Compare the way Biff and Happy treat Willy in Death of a Salesman.

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obrienk4 | College Teacher | (Level 2) Adjunct Educator

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Biff and Happy have very different personalities, and this also affects the way each of them treat their father, Willy Loman. Happy's name is very significant-he is a happy-go-lucky character, he ignores unpleasant things in life and just focuses on what is pleasant and what makes him happy. Biff, on the other hand, feels very unsatisfied with his life and blames his father for a lot of the unhappiness.

In the first conversation between Biff and Happy at the beginning of the play, they discuss their father:

HAPPY: You’re not still sour on Dad, are you, Biff?

BIFF: He’s all right, I guess. 

We can see here that Happy has a better relationship with Willy than Biff does. They go on to say,

BIFF: Why does Dad mock me all the time?

HAPPY: He’s not mocking you, he...

BIFF: Everything I say there’s a twist of mockery on his face. I can’t get near him.

HAPPY: He just wants you to make good, that’s all. 

Happy defends Willy, while Biff criticizes him.

Biff also stands up to his father, while Happy either remains silent or tries to make everyone calm. Biff gets upset when Willy yells at Linda, and Biff says, "(furiously): Stop yelling at her!" Shortly before that, Happy says, "(trying to stop them): Wait a..." Happy just wants everyone to get along.

It is important to note that we learn through flashback about an incident that happened right after Biff graduated high school that changed Biff and Willy's relationship for forever. Willy was away on a trip, and he was staying in a hotel with his mistress, "The Woman," as she is called, and Biff went to find Willy because he needed help. Biff discovered the woman in Willy's hotel room, and after that lost all respect for his father. Before that, he had idolized him. But when he discovers his father is cheating, Biff says to him, "You fake! You phony little fake! You fake!" Happy, however, remains ignorant of this (as far as we know), so he still respects his father.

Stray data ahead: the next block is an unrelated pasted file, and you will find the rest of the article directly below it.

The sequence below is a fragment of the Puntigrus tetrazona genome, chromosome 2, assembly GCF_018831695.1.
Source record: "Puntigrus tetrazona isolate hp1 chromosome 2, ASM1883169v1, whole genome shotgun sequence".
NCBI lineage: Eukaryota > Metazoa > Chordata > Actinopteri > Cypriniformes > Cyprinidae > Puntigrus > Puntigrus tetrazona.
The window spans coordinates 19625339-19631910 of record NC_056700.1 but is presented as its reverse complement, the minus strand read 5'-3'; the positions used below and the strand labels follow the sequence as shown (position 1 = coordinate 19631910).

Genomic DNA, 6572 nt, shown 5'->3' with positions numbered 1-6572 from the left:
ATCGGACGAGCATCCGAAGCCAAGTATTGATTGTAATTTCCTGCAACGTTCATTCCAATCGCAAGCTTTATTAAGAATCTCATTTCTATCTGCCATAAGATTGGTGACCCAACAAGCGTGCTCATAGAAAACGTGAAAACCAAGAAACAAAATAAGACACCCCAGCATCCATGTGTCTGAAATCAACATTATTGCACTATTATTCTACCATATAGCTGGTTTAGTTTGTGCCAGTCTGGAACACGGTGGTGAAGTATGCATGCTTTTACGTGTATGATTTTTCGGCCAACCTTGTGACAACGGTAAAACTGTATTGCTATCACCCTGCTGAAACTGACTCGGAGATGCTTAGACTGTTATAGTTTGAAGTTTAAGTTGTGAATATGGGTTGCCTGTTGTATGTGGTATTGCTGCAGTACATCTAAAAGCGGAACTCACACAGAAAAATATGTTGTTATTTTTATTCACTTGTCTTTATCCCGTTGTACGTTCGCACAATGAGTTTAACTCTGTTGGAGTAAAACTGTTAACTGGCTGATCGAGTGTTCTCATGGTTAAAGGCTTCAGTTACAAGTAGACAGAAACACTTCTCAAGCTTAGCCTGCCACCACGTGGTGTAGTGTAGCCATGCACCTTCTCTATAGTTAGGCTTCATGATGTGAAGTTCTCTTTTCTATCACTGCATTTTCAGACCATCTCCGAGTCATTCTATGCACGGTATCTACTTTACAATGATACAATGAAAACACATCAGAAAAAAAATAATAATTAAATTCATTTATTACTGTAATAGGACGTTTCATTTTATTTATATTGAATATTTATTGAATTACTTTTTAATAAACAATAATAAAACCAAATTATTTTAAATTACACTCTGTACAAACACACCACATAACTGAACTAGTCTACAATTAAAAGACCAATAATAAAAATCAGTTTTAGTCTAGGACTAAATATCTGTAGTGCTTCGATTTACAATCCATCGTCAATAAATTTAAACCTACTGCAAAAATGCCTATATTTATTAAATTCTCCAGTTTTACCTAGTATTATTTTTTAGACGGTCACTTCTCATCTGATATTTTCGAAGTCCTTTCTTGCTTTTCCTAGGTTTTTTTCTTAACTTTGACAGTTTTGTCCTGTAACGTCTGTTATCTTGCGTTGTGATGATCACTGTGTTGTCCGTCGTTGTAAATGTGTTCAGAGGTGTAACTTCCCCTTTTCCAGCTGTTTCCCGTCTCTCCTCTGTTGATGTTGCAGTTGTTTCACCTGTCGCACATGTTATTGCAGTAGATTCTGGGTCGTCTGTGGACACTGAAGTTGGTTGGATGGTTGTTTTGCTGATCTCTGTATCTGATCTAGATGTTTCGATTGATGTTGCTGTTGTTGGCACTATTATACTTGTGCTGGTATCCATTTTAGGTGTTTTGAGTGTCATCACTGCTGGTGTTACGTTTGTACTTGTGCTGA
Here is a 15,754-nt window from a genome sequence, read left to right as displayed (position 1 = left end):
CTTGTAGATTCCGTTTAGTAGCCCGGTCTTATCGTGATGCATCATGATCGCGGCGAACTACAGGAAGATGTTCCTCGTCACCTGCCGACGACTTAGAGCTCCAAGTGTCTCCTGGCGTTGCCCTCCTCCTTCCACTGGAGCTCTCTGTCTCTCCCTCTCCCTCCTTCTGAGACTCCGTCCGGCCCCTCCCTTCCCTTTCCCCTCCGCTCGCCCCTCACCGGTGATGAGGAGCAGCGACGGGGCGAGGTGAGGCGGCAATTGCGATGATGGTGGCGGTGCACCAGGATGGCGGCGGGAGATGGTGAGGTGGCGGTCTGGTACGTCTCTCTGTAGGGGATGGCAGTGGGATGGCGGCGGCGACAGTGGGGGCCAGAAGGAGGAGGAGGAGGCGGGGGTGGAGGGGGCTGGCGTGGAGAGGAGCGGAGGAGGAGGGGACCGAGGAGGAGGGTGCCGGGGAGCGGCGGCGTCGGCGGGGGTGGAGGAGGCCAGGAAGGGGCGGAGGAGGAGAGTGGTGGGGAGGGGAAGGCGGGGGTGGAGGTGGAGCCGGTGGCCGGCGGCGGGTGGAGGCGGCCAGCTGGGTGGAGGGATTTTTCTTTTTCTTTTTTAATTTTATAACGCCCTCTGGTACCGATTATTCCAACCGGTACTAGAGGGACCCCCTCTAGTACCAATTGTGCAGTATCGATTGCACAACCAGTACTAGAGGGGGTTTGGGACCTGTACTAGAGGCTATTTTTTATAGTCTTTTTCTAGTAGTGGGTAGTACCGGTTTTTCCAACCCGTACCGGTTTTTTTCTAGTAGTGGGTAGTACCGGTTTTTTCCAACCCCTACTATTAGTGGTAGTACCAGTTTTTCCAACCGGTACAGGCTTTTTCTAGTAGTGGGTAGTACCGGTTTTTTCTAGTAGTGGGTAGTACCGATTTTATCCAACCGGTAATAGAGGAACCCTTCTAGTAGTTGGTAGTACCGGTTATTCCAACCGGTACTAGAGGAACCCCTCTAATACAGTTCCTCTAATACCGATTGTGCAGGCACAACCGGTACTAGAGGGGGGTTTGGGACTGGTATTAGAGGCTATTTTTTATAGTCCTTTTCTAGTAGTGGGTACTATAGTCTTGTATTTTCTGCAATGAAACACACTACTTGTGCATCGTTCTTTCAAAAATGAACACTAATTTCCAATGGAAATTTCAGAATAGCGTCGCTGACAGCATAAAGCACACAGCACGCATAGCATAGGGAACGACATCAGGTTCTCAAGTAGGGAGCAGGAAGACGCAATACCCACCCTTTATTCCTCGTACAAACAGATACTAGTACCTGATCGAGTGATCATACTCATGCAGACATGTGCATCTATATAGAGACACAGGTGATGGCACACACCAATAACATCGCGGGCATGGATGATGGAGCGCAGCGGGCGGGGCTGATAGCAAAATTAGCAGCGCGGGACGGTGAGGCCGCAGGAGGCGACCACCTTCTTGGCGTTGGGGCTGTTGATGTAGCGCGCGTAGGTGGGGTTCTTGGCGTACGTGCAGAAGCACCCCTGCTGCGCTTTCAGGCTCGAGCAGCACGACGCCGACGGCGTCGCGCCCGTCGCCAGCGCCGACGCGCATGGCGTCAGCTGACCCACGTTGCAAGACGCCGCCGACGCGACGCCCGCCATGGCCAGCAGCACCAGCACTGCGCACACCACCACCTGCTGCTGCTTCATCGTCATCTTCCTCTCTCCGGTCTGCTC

At the end of the play, in the last scene with the whole Loman family, they fight. Biff confronts his father about the piece of rubber tube that Linda had found that Wily was going to use to kill himself. In this scene, we again see Biff angry and confronting his father, while Happy tries to maintain the peace:

WILLY (sinking into a chair at a table, with full accusation): You’re trying to put a knife in me — don’t think I don’t know what you’re doing!

BIFF: All right, phony! Then let’s lay it on the line. (He whips the rubber tube out of his pocket and puts it on the table.)

HAPPY: You crazy...

LINDA: Biff! (She moves to grab the hose, but Biff holds it down with his hand.)

BIFF: Leave it there! Don’t move it!

WILLY (not looking at it): What is that?

BIFF: You know goddam well what that is.

WILLY (caged, wanting to escape): I never saw that.

BIFF: You saw it. The mice didn’t bring it into the cellar! What is this supposed to do, make a hero out of you? This supposed to make me sorry for you?

WILLY: Never heard of it.

BIFF: There’ll be no pity for you, you hear it? No pity!

WILLY (to Linda): You hear the spite!

BIFF: No, you’re going to hear the truth — what you are and what I am!

LINDA: Stop it!

WILLY: Spite!

HAPPY (coming down toward Biff): You cut it now!

BIFF (to Happy): The man don’t know who we are! The man is gonna know! (To Willy) We never told the truth for ten minutes in this house!

HAPPY: We always told the truth! 

We see instances throughout this scene of Biff treating Willy in an angry and disrespectful way (although we can understand some of his frustration), and Happy just wants everything to be okay. So the main difference in how the two brothers treat their father is that Happy treats his father as though nothing is wrong, whereas Biff can't take it anymore and feels the need to speak the truth to his father.